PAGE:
There are different categories on Among Friends reflecting the diversity of interests that the blog covers. One of the most important areas is music. At present according to what has been effectively tagged, 1 in 3 of the entries on here will be about music. That’s a whole lot of music going on. So as we celebrate ten years of the blog it’s worth sharing ten of my favourite musical influences. These are not the greatest musical personalities of all time – Elvis Presley, Michael Jackson, Prince, Madonna and the like will not feature on this list (although there are a few significant music types who will crop up.) More than anything music has appealed to me from my earliest memories of life and the list reflects the degree of influence a range of artists and creators have had on me over the year.
So here are my ten favourite music personalities. This list is not in any order and is always subject to change.
OK, so I said this list wouldn’t include big popular acts, but let’s face it there is still not a band in the history of popular music that is bigger in influence than The Beatles. Its over fifty years since their first major hit record and their music still has its effect. To be fair to this list I am including the individual careers of particular Paul McCartney, John Lennon and George Harrison. Two of these could well feature in their own right in this list for the huge influence they have had on my listening over the year.
As a group, though, I particularly found their material from Rubber Soul of great interest. Albums like Sgt. Pepper’s Lonely Heart’s Club Band and Abbey Road used to be staple listening for much of my late teenage years – and this was decades after they had split. The songwriting, the arrangements, the vocals, the way their albums were organised all of that captured my interest in a way that little else had done before in the music world. To know that these were the creations of the minds of Lennon, McCartney and Harrison made me in awe of them. They more than anyone else got me intrigued at the making of music from how to make a song to how to play instruments, to how to arrange vocals and all of the other stuff that makes the creative process so fascinating.
Then there was the story of the dynamics of the group – I say story, if there is ever a singular approach to telling their story. All the intrigue into why they wanted to get into the industry, why they stopped playing live concerts, what influences others had on them individually and as a group. The demise of the group and the squabbles and efforts for a reunion before Lennon was killed.
I remember hearing some Paul McCartney music at first and it was a friend who made the connection for me between him and the Beatles. Then I got into some of the solo stuff from the two other listed Beatles too. Nothing against Ringo, I just found the other guys had a more interesting set of songs. A lot of my appreciation for music comes from these four men from Liverpool and not to recognise that would be a crying shame.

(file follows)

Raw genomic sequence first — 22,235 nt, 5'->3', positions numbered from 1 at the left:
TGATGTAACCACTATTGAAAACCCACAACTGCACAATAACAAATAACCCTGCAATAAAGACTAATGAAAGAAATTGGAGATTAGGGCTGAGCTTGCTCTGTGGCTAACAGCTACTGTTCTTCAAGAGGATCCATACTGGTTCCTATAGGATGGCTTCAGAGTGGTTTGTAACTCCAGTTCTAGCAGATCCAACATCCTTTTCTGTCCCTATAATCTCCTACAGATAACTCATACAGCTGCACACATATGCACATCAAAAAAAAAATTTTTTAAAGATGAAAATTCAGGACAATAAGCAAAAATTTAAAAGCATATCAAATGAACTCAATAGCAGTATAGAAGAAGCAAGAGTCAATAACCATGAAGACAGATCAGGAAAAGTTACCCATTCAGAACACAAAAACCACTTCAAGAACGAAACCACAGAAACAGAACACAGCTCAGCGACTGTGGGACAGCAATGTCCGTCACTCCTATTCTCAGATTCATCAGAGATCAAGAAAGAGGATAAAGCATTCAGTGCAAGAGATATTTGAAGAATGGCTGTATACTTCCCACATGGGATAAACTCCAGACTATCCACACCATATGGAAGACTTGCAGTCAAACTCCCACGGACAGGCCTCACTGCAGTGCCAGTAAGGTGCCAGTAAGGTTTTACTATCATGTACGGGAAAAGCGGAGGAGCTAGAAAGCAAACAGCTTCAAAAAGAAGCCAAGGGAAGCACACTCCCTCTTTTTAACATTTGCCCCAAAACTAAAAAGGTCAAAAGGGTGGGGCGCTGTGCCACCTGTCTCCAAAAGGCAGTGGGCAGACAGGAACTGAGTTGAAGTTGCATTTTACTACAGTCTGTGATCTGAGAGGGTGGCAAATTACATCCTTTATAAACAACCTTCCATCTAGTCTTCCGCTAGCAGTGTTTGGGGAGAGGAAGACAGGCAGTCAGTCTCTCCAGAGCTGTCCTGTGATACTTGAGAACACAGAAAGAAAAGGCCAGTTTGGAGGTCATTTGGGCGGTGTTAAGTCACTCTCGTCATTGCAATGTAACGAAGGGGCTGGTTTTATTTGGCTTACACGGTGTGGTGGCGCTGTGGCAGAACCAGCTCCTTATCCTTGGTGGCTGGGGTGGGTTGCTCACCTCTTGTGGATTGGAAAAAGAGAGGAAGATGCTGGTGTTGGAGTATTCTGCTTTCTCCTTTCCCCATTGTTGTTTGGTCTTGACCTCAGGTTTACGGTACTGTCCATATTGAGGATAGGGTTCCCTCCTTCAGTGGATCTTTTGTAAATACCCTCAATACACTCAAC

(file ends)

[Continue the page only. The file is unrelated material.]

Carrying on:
When putting this list together I found it interesting to note the lack of many female personalities. I am not too fussed about that really, it’s just my tastes at the end of the day. Those that were the popular types of the day like your Madonna, Tina Turner, Whitney Houston, Aretha Franklin, Celine Dion and so forth just left me nonplussed. I acknowledged their capacity to gain a large following and their talent in whatever area to make the most of whatever it was they had, but for me, I just never found them of interest.
There is something about Chaka Khan, though. First thing the vocals. She can blast it out with the best of them – really yell and holler like she’s a siren and failure to acknowledge that could lead to your death. Her range, however, could also go soft and vulnerable in a very alluring manner. Not that she was singing you to bed, there was so much life in her songs that all that kind of stuff could wait.
Her versatility around different music styles is something underrated with her that I appreciated. I loved her in regular pop, I loved her in RnB, I loved her singing the blues, I loved her in jazz, even if she had to do some heavier rock material, it was water off a duck’s back to her. That liberating woman theme ‘I’m Every Woman’ is a song that typifies there are tunes that only she can sing and do the utmost justice whatever the efforts of the likes of the Mariah Carey-types, Mary J Blige-kinds and such. They don’t have to say they owe anything to Chaka, but whenever I hear her and them, she blows them away every time.
As a conveyor of music through her being, I find Chaka Khan to be one of the most charismatic, engaging, soulful and mesmerising vocalists ever. The power in her singing meant she could convey enough of her story through song, without really needing to go all biopic on her. I am glad that she has stood the test of time in terms of the various challenges that have attempted to ravage her. She more than most female music personalities gets my rating as a great influence.
This one was a bit weird for me too. Weird in the sense that there was nothing obvious that would lead me to pay attention to him. I had heard some of his stuff before I took more of an interest in him. The thing about some musical influences is their timing. When I heard him before, I did not pay him that much attention and never pursued the matter.